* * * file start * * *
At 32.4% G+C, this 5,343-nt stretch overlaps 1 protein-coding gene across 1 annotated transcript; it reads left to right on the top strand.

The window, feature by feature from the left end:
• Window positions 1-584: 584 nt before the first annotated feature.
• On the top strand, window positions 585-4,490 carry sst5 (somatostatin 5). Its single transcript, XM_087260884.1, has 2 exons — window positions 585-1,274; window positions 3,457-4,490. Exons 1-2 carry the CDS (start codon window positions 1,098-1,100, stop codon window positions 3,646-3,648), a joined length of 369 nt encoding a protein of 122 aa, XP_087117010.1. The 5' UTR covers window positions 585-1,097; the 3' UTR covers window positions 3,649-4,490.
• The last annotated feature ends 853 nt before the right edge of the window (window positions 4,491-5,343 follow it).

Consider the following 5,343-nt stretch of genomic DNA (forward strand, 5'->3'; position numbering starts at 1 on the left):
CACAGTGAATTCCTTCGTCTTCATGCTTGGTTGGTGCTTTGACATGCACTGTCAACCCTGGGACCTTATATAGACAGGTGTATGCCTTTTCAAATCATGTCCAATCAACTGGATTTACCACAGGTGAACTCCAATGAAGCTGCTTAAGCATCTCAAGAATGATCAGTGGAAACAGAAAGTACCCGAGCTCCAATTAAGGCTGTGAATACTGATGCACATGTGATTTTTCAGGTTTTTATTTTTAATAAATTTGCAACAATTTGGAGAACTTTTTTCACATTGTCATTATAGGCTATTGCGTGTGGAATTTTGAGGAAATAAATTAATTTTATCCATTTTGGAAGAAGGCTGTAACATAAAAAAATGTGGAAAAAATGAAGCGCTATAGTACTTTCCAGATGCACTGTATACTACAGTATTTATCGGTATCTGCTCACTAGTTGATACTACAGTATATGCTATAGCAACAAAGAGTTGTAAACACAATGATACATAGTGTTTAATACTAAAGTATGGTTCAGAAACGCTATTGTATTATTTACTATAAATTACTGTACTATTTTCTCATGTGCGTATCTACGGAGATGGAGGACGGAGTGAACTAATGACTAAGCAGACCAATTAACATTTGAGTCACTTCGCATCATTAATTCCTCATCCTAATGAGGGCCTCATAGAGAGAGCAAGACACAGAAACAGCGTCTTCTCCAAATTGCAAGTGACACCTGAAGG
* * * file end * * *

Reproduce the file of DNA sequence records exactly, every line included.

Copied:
At 32.4% G+C, this 5,343-nt stretch overlaps 1 protein-coding gene across 1 annotated transcript; it reads left to right on the top strand.

The window, feature by feature from the left end:
• Window positions 1-584: 584 nt before the first annotated feature.
• On the top strand, window positions 585-4,490 carry sst5 (somatostatin 5). Its single transcript, XM_087260884.1, has 2 exons — window positions 585-1,274; window positions 3,457-4,490. Exons 1-2 carry the CDS (start codon window positions 1,098-1,100, stop codon window positions 3,646-3,648), a joined length of 369 nt encoding a protein of 122 aa, XP_087117010.1. The 5' UTR covers window positions 585-1,097; the 3' UTR covers window positions 3,649-4,490.
• The last annotated feature ends 853 nt before the right edge of the window (window positions 4,491-5,343 follow it).

Consider the following 5,343-nt stretch of genomic DNA (forward strand, 5'->3'; position numbering starts at 1 on the left):
CACAGTGAATTCCTTCGTCTTCATGCTTGGTTGGTGCTTTGACATGCACTGTCAACCCTGGGACCTTATATAGACAGGTGTATGCCTTTTCAAATCATGTCCAATCAACTGGATTTACCACAGGTGAACTCCAATGAAGCTGCTTAAGCATCTCAAGAATGATCAGTGGAAACAGAAAGTACCCGAGCTCCAATTAAGGCTGTGAATACTGATGCACATGTGATTTTTCAGGTTTTTATTTTTAATAAATTTGCAACAATTTGGAGAACTTTTTTCACATTGTCATTATAGGCTATTGCGTGTGGAATTTTGAGGAAATAAATTAATTTTATCCATTTTGGAAGAAGGCTGTAACATAAAAAAATGTGGAAAAAATGAAGCGCTATAGTACTTTCCAGATGCACTGTATACTACAGTATTTATCGGTATCTGCTCACTAGTTGATACTACAGTATATGCTATAGCAACAAAGAGTTGTAAACACAATGATACATAGTGTTTAATACTAAAGTATGGTTCAGAAACGCTATTGTATTATTTACTATAAATTACTGTACTATTTTCTCATGTGCGTATCTACGGAGATGGAGGACGGAGTGAACTAATGACTAAGCAGACCAATTAACATTTGAGTCACTTCGCATCATTAATTCCTCATCCTAATGAGGGCCTCATAGAGAGAGCAAGACACAGAAACAGCGTCTTCTCCAAATTGCAAGTGACACCTGAAGG